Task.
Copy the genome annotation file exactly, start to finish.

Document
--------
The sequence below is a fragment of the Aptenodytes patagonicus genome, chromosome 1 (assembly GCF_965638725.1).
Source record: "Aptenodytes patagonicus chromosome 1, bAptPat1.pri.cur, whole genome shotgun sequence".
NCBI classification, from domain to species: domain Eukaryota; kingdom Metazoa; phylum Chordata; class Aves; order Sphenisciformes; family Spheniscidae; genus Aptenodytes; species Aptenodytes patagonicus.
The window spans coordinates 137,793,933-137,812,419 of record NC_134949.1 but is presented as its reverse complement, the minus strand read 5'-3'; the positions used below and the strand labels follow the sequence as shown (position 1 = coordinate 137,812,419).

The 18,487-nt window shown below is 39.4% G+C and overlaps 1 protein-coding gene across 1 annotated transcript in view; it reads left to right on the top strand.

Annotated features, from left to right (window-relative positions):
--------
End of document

The sequence below is a fragment of the Aptenodytes patagonicus genome, chromosome 1 (assembly GCF_965638725.1).
Source record: "Aptenodytes patagonicus chromosome 1, bAptPat1.pri.cur, whole genome shotgun sequence".
NCBI classification, from domain to species: domain Eukaryota; kingdom Metazoa; phylum Chordata; class Aves; order Sphenisciformes; family Spheniscidae; genus Aptenodytes; species Aptenodytes patagonicus.
The window spans coordinates 137,793,933-137,812,419 of record NC_134949.1 but is presented as its reverse complement, the minus strand read 5'-3'; the positions used below and the strand labels follow the sequence as shown (position 1 = coordinate 137,812,419).

The 18,487-nt window shown below is 39.4% G+C and overlaps 1 protein-coding gene across 1 annotated transcript in view; it reads left to right on the top strand.

Annotated features, from left to right (window-relative positions):